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Fortnight working in slum school transforms East Anglian woman's life.


By Lisa Cleverdon

Retired dance teacher June Coombes' only experience of teaching African children was, until recently, in purpose-built classrooms in schools made of bricks and mortar.


She was accustomed to using things in her lessons that most of us take for granted - basic everyday items such as tables, chairs, pens, pencils, books and electricity.


But then Mrs Coombes embarked on a trip that gave her an insight into a world very different to the one she was used to - and ignited a passion to help give underprivileged children the opportunity to change their lives for the better.
Mrs Coombes, 59, from Bulmer, has spent two weeks working at a school in the slums of Bombolulu, a village near the Kenyan city of Mombassa.
" It was an amazing experience and I got so much out of it," said Mrs Coombes. She now plans to travel back to the village next year with her husband, Stephen.


"It was very emotional because it was like nothing I had ever seen before. The children are so poor, but they are so unbelievably focused and keen to learn. They were always so pleased to see me and always had a smile on their faces.
"But the school building has nothing, not even running water or electricity, and the children walk around in rags because their families are too poor to afford proper clothes."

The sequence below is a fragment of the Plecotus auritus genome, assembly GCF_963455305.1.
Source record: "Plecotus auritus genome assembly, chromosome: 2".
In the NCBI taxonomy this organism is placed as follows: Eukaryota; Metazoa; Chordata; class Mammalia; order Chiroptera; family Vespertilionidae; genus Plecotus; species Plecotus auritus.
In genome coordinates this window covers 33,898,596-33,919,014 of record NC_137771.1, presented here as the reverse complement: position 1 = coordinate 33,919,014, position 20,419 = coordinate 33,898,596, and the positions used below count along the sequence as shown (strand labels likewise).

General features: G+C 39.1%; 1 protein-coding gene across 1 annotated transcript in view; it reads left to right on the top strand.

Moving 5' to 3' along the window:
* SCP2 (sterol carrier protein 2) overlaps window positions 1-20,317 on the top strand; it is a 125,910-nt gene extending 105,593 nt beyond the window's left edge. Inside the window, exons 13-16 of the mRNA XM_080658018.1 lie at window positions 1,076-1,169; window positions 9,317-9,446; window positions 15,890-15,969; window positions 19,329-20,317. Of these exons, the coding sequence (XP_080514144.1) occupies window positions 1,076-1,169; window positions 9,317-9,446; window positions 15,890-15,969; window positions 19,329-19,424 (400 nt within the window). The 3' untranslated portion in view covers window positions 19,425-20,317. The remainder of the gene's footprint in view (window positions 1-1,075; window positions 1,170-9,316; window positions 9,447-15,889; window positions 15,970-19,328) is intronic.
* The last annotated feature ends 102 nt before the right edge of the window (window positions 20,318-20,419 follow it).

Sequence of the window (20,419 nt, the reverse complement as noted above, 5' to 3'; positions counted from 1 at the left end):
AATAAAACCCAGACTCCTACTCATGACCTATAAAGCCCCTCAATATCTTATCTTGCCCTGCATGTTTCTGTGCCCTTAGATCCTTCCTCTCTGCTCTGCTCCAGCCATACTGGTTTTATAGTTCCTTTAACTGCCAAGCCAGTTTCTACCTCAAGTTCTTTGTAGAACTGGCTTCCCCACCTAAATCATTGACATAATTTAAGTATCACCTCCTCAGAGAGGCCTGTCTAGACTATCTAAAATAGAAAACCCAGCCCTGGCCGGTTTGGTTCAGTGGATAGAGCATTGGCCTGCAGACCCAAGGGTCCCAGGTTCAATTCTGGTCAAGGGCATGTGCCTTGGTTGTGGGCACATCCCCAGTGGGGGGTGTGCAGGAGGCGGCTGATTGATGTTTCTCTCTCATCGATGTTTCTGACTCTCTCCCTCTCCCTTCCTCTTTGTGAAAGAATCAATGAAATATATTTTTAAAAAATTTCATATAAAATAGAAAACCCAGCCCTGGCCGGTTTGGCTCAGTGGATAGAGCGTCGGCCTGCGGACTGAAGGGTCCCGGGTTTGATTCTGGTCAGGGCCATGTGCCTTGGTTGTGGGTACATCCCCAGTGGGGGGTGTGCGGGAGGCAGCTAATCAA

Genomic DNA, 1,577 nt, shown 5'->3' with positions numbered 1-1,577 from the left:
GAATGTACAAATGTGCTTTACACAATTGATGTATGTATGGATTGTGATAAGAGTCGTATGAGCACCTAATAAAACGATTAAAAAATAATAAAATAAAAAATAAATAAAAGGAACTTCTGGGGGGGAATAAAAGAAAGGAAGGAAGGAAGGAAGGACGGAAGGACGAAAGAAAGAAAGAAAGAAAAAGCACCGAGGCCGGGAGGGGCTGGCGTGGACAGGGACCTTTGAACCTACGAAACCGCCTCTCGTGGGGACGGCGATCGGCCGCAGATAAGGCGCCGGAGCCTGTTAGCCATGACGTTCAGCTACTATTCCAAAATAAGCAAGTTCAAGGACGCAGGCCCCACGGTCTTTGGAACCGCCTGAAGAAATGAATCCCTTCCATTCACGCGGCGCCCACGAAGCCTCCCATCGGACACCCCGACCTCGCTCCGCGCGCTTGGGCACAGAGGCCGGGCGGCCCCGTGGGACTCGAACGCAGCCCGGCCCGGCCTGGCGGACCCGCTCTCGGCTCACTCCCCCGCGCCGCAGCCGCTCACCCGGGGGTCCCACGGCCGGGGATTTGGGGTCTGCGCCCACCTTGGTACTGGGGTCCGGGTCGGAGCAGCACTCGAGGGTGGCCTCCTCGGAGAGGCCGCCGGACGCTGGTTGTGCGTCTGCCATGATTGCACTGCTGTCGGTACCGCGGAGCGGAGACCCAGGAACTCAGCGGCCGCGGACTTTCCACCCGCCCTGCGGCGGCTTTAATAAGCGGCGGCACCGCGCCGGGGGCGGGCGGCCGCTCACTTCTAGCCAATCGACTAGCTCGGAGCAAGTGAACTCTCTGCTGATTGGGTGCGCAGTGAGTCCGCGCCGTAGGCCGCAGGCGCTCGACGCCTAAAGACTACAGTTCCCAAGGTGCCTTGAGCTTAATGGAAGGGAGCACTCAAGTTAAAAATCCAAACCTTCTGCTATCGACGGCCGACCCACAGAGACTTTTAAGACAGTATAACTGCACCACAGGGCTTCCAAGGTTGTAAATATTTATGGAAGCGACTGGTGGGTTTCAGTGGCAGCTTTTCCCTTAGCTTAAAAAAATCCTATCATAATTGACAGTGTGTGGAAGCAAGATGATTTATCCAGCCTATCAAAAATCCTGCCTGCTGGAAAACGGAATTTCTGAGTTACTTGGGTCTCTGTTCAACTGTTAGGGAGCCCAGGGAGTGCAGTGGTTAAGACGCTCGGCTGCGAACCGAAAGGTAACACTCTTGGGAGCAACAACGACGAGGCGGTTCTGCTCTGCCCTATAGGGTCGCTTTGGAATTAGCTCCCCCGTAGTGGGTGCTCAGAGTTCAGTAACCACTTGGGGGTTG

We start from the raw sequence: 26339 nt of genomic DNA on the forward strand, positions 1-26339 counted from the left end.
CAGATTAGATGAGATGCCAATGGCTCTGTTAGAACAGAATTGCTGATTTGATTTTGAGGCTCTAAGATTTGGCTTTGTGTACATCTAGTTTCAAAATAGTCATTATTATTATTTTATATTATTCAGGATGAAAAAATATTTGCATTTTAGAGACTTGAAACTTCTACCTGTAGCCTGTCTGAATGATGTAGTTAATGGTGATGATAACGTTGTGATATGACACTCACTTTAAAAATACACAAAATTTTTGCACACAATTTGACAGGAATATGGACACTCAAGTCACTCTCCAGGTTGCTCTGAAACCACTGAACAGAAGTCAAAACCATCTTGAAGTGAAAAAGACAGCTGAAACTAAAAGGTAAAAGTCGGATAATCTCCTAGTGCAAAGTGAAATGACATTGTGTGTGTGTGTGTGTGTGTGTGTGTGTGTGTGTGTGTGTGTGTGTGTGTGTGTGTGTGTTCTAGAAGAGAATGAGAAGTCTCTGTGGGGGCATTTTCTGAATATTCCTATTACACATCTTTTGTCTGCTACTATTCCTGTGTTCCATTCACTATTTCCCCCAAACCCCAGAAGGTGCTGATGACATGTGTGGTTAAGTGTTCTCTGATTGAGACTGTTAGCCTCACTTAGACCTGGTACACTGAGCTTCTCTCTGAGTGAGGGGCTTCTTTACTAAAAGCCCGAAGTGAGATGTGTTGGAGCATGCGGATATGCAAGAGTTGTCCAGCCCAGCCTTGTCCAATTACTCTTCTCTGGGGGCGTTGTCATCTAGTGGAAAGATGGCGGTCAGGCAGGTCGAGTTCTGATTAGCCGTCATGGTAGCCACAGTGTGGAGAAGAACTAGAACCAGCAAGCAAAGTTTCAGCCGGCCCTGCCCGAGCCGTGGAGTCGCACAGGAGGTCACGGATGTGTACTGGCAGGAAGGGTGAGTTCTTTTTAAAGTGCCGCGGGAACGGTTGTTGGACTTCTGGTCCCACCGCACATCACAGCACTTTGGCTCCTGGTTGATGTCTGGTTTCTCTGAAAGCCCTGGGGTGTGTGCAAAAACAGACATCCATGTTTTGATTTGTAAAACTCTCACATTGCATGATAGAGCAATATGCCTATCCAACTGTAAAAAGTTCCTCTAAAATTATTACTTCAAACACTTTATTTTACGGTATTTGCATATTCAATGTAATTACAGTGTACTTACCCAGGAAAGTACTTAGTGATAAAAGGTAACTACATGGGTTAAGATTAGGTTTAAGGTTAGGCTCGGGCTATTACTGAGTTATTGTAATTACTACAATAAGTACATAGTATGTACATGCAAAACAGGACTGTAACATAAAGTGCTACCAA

Mrs Coombes, who used to teach at a school in Witham before retiring four years ago, made the decision to travel to Kenya because of her niece, Jacqueline Furlepa, who first visited the school last year.


Since her initial visit, Mrs Furlepa has made numerous trips to the village nad has even set up a charity - the Bombolulu School of Promise - to raise money to pay for a new school building and desperately needed equipment to give the children the basic level of education they deserved.


"Jacqueline got totally taken with the school and with the children who have absolutely nothing, and I decided I wanted to go and see it all for myself," said Mrs Coombes.


"While I was there I spent a lot of time teaching English, and Jacqueline and I also organised a concert and took the pupils to a local wildlife park. The children are so hungry for experiences and these were things they had never had the opportunity to do before.


"The trip was extremely rewarding and the experience really has changed my life. I am currently trying to raise as much money as possible for Jacqueline's charity and now I just can't wait to go back to the school and see the children again."

Retired teacher takes hope to young Africans